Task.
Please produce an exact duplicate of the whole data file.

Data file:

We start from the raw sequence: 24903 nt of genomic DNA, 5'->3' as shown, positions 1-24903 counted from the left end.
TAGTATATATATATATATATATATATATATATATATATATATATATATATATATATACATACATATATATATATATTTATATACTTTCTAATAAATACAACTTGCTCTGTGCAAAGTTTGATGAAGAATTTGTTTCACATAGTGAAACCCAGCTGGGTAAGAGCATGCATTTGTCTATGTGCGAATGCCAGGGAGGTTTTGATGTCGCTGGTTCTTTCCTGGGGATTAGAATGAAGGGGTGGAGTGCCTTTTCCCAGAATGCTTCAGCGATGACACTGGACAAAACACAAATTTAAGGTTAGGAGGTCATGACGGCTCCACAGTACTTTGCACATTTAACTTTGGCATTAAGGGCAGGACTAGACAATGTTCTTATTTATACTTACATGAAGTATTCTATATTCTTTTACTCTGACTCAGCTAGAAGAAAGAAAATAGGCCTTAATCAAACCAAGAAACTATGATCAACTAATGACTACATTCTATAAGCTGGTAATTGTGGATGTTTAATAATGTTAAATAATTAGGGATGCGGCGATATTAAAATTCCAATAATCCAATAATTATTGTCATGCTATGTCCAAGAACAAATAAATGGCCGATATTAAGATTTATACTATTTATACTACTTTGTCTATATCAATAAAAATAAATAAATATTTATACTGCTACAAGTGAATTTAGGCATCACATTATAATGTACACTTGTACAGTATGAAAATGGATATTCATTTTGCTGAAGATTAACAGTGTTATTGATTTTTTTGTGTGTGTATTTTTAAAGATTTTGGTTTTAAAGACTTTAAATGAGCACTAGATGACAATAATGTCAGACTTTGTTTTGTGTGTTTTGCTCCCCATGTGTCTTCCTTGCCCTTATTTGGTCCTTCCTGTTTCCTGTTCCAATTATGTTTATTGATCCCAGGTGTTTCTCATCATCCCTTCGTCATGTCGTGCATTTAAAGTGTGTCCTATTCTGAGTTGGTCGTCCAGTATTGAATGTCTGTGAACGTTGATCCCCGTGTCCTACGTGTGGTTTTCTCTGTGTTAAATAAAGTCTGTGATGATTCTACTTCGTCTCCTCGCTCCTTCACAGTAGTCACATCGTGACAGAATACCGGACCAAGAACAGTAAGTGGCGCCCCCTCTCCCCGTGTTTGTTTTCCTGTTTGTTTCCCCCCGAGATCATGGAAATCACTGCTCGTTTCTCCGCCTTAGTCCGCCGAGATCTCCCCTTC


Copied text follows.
We start from the raw sequence: 24903 nt of genomic DNA, 5'->3' as shown, positions 1-24903 counted from the left end.
TAGTATATATATATATATATATATATATATATATATATATATATATATATATATATACATACATATATATATATATTTATATACTTTCTAATAAATACAACTTGCTCTGTGCAAAGTTTGATGAAGAATTTGTTTCACATAGTGAAACCCAGCTGGGTAAGAGCATGCATTTGTCTATGTGCGAATGCCAGGGAGGTTTTGATGTCGCTGGTTCTTTCCTGGGGATTAGAATGAAGGGGTGGAGTGCCTTTTCCCAGAATGCTTCAGCGATGACACTGGACAAAACACAAATTTAAGGTTAGGAGGTCATGACGGCTCCACAGTACTTTGCACATTTAACTTTGGCATTAAGGGCAGGACTAGACAATGTTCTTATTTATACTTACATGAAGTATTCTATATTCTTTTACTCTGACTCAGCTAGAAGAAAGAAAATAGGCCTTAATCAAACCAAGAAACTATGATCAACTAATGACTACATTCTATAAGCTGGTAATTGTGGATGTTTAATAATGTTAAATAATTAGGGATGCGGCGATATTAAAATTCCAATAATCCAATAATTATTGTCATGCTATGTCCAAGAACAAATAAATGGCCGATATTAAGATTTATACTATTTATACTACTTTGTCTATATCAATAAAAATAAATAAATATTTATACTGCTACAAGTGAATTTAGGCATCACATTATAATGTACACTTGTACAGTATGAAAATGGATATTCATTTTGCTGAAGATTAACAGTGTTATTGATTTTTTTGTGTGTGTATTTTTAAAGATTTTGGTTTTAAAGACTTTAAATGAGCACTAGATGACAATAATGTCAGACTTTGTTTTGTGTGTTTTGCTCCCCATGTGTCTTCCTTGCCCTTATTTGGTCCTTCCTGTTTCCTGTTCCAATTATGTTTATTGATCCCAGGTGTTTCTCATCATCCCTTCGTCATGTCGTGCATTTAAAGTGTGTCCTATTCTGAGTTGGTCGTCCAGTATTGAATGTCTGTGAACGTTGATCCCCGTGTCCTACGTGTGGTTTTCTCTGTGTTAAATAAAGTCTGTGATGATTCTACTTCGTCTCCTCGCTCCTTCACAGTAGTCACATCGTGACAGAATACCGGACCAAGAACAGTAAGTGGCGCCCCCTCTCCCCGTGTTTGTTTTCCTGTTTGTTTCCCCCCGAGATCATGGAAATCACTGCTCGTTTCTCCGCCTTAGTCCGCCGAGATCTCCCCTTC